Anytime you make a decision about Mass.gov - about what information should go on a page, how to write something, whether to use an image or not, etc. - run it past these 4 pillars. If your decision satisfies all of them, it’s a good decision.
A brand is a conceptual thing, but it shares some similarities with real-world objects like buildings. They both rely upon a strong framework to hold their shape. In the same way that buildings are held up by load-bearing pillars, brands are held up by brand pillars.
So what defines the Mass.gov brand?
Almost 7 million people live in Massachusetts, in large cities and small towns, on the coast and in the mountains. And this website is for all of them - as well as all the people who come to Massachusetts from all over the world to vacation, learn at our schools, or catch a Sox game.
Using brand pillars helps us identify a few central, critical principles which are easy to remember and refer to, and which truly define the brand in all scenarios. This brand doesn’t need to encompass all of Massachusetts - because while it’s true that Mass.gov represents all of Massachusetts, the Mass.gov brand needs to be more specifically focused on helping constituents get things done on this website.
These are the 4 brand pillars that guide us towards achieving Mass.gov’s goal of being the Commonwealth’s customer service desk.
Mass.gov gives our site visitors the information they need, and we make sure that that information is usable. We make complicated application forms and processes more understandable. We think about what’s most important to our users, and we modify the website in response to those needs.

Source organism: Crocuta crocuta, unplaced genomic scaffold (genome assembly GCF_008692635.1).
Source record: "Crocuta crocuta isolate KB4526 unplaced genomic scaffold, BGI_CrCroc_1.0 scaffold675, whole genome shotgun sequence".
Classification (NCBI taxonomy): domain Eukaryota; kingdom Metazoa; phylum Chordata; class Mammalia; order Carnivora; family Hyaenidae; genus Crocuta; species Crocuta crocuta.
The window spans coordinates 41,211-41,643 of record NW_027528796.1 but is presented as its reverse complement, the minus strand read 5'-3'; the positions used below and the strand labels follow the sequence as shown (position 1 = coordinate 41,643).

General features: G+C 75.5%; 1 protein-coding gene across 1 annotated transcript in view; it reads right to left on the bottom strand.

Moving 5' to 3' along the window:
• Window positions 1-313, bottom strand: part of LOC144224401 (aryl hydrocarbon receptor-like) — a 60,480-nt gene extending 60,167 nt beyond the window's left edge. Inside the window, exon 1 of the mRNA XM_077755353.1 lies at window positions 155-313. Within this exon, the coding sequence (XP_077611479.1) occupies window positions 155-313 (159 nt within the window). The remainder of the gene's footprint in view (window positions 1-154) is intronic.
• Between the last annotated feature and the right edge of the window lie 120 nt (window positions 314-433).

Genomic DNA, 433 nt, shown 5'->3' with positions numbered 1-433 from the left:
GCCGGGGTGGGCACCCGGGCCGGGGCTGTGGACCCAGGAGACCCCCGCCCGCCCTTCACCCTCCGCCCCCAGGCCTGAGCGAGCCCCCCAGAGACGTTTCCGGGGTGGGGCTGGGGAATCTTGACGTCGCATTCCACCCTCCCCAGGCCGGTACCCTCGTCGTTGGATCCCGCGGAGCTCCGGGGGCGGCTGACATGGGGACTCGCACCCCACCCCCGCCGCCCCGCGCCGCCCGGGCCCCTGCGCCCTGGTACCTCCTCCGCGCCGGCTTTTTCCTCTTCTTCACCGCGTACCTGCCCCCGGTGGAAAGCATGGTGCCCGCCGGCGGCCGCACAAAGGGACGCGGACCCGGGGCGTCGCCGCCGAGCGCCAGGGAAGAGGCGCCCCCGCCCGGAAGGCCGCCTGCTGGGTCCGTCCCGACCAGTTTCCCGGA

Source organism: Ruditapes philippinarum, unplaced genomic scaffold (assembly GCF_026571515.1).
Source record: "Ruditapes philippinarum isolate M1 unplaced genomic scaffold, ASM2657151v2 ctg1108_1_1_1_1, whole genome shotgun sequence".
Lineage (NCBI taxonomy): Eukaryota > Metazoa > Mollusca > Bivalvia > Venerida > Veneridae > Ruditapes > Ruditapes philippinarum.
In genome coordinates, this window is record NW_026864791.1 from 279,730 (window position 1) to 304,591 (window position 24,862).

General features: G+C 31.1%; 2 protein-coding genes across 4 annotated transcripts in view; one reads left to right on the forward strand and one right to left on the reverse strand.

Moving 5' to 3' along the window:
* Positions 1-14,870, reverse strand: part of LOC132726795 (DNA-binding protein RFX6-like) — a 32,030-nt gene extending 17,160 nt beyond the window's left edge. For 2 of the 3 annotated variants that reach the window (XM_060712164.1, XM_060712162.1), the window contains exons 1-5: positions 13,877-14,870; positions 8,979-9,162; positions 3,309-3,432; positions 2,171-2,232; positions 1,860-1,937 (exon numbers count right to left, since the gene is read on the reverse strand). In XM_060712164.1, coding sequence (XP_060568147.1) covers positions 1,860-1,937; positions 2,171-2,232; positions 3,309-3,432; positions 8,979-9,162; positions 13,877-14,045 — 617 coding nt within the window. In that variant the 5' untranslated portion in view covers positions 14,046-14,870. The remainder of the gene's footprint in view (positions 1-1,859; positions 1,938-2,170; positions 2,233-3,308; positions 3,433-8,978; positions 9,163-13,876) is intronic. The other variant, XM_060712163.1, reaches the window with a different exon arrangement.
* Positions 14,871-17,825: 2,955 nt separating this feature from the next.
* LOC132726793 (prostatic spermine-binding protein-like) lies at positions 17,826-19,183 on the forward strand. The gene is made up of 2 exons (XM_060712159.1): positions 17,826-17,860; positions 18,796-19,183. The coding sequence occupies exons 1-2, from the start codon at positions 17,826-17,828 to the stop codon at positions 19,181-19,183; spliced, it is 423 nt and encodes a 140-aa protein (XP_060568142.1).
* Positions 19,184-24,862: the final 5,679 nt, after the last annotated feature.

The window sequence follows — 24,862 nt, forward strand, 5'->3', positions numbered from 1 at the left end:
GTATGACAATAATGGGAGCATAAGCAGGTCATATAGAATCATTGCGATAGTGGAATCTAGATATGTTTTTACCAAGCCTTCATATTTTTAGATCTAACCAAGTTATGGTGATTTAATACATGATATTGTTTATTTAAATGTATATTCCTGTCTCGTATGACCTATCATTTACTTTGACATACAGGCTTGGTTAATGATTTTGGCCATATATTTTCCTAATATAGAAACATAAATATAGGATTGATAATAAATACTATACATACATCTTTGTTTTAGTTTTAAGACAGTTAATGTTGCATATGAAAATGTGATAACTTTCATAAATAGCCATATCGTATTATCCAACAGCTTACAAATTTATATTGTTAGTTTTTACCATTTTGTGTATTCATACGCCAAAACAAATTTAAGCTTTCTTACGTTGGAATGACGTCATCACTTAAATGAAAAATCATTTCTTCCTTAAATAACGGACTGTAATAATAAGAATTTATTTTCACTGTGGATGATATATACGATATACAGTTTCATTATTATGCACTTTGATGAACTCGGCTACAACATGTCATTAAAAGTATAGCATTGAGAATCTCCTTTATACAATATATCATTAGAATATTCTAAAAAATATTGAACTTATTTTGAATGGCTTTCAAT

Mass.gov uses conversational language and a warm tone to break the perception of government as impersonal and bureaucratic. When constituents read content on Mass.gov, it should feel like the voice of a real person. We want our site visitors to feel comfortable, confident, and supported.
Mass.gov represents the Massachusetts state government with authority and trustworthiness. Our effort to be human should never detract from the importance of the information we convey, or from the credibility of that information. We should be warm without being overly informal, friendly without.
Mass.gov is a living tool - a platform for continual improvement, which will evolve over time to keep up with changes in technology. Many digital communication tools and techniques that power websites in 2016 \(e.g. social media, certain software packages behind the scenes, visual and design trends, etc.\) either didn’t exist or weren’t widely used 10 years ago - and many tools and techniques that people will take for granted in 10 years don’t exist now. Mass.gov, therefore, must keep pace with the evolution of digital communication both technically and visually in order to remain a relevant tool for our users.